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Iowa Shows That ‘Optics’ Are for Losers

State of the Union: Message trumps style.

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Credit: picryl

Not much can be said about Iowa that my colleagues here have not already said: This is not your father’s conservative movement, but your great-grandfather’s. Trump is going to be the nominee and, barring extralegal methods and lawfare forcing him to suspend his campaign, he might even win the general election. His messages on foreign policy, law and order, and immigration really do resonate with the masses; all the polls and focus groups are bureaucratic redundancy, a sort of email-class job scheme best ignored. The economy is far, far more important to normal people than big talk about democracy; competent governance and order trump (so to speak) lofty values. No other candidate has the charisma to pull a comeback similar to Trump. The biggest rift in American politics isn’t between the left and right, but between nationalists and internationalists. Finally, and most importantly, a significant part of the American electorate still prefers a besieged man.

Florida’s Ron DeSantis, perhaps America’s most successful conservative governor, destroyed his campaign by listening to his obnoxious online surrogates and mindlessly relitigating Covid lockdowns against Trump. While important, this truth and reconciliation is nowhere close to where the electorate’s current demands are. His lane was consolidating second by targeting everyone below him; instead he chose to do an Icarus. 

Nimarata “Nikki” Haley, on the other hand, has turned into a bizarre mix of Hillary Clinton and the repulsive, perpetually online “debate me” bro. It’s a symptom of quintessential neoconservative brain to be walloped in a contest after near record spending and then to spin it as some sort of a major victory.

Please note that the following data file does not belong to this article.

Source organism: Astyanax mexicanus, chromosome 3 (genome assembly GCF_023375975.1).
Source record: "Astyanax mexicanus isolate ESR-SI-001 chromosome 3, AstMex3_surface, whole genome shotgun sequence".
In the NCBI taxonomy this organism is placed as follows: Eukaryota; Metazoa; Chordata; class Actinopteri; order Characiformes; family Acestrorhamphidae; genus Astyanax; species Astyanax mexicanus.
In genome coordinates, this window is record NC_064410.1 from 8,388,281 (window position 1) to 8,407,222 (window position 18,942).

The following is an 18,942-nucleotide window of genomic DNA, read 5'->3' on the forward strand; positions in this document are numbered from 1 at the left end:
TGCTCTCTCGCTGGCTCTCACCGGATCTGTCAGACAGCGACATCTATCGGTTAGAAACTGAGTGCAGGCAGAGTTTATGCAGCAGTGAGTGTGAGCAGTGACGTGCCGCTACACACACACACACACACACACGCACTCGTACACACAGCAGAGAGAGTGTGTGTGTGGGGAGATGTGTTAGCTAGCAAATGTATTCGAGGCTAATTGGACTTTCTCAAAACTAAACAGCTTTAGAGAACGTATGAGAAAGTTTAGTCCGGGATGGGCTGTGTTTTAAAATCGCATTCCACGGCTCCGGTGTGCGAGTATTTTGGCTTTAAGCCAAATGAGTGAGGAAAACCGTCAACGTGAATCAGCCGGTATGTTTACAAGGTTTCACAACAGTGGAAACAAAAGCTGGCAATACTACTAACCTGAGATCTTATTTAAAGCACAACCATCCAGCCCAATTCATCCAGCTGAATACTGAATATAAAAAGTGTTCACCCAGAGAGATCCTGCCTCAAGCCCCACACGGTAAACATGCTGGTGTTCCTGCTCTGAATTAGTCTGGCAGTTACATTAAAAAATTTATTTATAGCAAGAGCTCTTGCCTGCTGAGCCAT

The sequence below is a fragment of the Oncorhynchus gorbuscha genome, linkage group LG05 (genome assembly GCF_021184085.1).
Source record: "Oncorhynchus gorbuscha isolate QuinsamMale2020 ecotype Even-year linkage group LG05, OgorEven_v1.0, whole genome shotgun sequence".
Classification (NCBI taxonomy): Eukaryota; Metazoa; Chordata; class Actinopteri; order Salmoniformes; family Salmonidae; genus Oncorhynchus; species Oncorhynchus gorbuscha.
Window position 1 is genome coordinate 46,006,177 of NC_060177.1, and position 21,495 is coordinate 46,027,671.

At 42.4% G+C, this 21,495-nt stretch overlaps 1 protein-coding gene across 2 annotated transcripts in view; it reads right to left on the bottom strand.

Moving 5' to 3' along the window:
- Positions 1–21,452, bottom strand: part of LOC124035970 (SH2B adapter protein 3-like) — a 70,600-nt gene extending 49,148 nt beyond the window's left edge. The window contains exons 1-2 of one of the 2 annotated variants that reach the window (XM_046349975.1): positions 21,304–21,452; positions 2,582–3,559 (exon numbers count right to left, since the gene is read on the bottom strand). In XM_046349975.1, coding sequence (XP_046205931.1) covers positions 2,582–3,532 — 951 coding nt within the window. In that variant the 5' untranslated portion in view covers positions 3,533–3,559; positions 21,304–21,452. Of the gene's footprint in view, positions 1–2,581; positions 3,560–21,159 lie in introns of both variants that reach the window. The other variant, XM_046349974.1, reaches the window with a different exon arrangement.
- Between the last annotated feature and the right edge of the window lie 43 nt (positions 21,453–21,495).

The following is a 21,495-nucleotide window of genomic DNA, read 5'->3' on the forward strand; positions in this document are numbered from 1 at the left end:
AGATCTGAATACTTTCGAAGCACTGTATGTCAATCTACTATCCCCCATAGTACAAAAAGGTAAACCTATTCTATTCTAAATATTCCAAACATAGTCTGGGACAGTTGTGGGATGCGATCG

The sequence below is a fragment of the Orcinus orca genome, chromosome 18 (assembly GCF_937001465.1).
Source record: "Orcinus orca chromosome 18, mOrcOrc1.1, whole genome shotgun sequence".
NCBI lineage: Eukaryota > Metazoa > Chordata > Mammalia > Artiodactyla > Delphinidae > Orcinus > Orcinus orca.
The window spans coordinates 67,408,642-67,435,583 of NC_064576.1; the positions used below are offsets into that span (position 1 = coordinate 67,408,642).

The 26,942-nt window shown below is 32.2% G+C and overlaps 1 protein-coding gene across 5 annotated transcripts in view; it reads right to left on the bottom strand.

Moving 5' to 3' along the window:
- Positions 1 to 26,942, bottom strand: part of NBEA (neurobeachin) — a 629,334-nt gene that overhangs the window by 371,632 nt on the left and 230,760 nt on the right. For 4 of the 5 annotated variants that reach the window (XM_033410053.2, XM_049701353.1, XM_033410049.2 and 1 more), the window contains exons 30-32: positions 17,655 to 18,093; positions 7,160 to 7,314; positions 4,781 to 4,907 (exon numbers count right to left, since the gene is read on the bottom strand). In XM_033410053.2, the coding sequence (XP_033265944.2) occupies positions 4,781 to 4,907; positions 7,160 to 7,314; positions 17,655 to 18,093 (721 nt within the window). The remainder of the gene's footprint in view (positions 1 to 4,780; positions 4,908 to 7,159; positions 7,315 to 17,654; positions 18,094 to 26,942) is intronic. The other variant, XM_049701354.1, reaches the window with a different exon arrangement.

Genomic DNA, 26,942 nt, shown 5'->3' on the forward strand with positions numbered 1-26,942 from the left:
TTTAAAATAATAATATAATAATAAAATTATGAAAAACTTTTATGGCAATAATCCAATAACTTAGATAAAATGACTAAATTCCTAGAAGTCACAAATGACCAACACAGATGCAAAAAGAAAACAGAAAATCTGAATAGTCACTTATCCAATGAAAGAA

But, as Dan McCarthy explained, at least Haley is a card-carrying neoconservative, a Netflix version of a female John McCain. No one knows where DeSantis even stands at this point, and the longer he ignores hitting Haley for a clear challenger role and instead blathers about Anthony Fauci, not only his current candidacy but his future runs will be questionable. Vivek Ramaswamy, on the other hand, isn't going anywhere. His votes will be added to pad up the Trump tally, and he will be, in the words of Mark Hemingway, a campaign surrogate to end all surrogates. Naturally gifted with words, Vivek is seeking to consolidate his post-Trump role. A cabinet position that will give him some governing experience, or a role in the D.C. think-tank world, is a better fit for him than a traditional run for governor or senator.

The biggest analytical drawback for liberals and neoconservatives is that they care about optics more than anything else; as a result, their policy solutions hover around the idea that if only you “explain” more, optics would change and results would change. They talk about dangers to democracy while trying to bar the opposition candidate; ignore issues like foreign policy overstretch, which results in open borders, mass migration, and economic distortions including inflation. Unfortunately, when voters ignore that up-market drivel, both liberals and neoconservatives seek external explanations and solutions, from Russia to Resistance. Iowa, once more, however, shows that focusing on “optics” instead of message is for midwits and losers.